Metroid — This classic game from the mind of GameBoy creator Yokoi Gunpei was meant as a showcase of the FDS’s capabilities, but wasn’t quite ready for launch. It has a number of very impressive FM synthesis powered sounds, from the opening music to the doors opening to the screams of certain enemies when shot. The ability to save is also much more convenient than the password system used in the US version. Metroid is one of the top reasons to invest in the FDS.

Nazo no Murasamejou — Nazo no Murasamejou could have been a much more significant game had it not been sandwiched between the juggernauts of Zelda and Metroid. It’s a very good overhead action game where you play a samurai tasked with defeating the demon-possessed daimyo of 4 castles, before taking on the source of the evil in the 5th. It’s also hard as hell and I can’t get past the second castle. ^^; For some unknown reason, it was never released on the NES.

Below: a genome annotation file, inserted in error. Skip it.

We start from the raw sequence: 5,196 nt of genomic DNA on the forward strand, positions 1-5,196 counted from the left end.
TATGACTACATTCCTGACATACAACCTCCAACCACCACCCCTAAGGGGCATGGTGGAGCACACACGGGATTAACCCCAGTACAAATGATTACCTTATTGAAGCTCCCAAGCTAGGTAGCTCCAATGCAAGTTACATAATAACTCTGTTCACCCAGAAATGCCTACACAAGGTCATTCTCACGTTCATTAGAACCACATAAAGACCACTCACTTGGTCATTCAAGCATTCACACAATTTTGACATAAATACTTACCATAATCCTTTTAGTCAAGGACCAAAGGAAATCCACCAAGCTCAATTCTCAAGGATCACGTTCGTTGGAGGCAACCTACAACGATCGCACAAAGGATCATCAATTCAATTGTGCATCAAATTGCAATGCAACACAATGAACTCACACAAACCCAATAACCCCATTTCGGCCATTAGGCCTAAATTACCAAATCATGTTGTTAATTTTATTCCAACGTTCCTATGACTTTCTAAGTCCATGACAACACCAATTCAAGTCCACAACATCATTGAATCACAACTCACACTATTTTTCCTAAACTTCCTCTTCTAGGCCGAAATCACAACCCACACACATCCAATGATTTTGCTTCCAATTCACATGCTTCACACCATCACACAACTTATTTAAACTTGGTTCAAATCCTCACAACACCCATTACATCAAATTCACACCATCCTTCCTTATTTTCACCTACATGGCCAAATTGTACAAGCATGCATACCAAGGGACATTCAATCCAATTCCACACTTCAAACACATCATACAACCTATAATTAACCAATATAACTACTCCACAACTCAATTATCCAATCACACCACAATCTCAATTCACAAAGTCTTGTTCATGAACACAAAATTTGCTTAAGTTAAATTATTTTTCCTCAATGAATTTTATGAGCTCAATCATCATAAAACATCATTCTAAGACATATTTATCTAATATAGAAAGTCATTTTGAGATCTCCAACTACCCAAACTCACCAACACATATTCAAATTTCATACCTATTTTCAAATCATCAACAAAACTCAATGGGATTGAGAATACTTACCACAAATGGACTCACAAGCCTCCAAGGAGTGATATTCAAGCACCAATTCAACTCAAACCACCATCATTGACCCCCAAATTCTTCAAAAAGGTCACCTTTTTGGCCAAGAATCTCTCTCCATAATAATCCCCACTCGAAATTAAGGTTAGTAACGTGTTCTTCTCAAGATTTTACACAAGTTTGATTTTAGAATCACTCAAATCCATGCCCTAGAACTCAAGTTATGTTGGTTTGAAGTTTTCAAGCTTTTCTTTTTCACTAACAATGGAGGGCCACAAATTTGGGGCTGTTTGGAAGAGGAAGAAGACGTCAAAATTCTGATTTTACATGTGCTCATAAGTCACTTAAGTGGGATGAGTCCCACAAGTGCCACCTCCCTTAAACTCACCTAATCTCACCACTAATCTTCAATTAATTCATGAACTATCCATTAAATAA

Yume Koujou Doki Doki Panic — This game is most remembered for forming the basis of what we got in the US as Super Mario Bros. 2. The original version of the game does have some differences aside from graphics. First, rather than switching characters on the fly between stages, each character has their own progress. You must beat the game completely with each character to truly finish it. Also, there is no running with the B button, making some shortcuts inaccessible to some characters.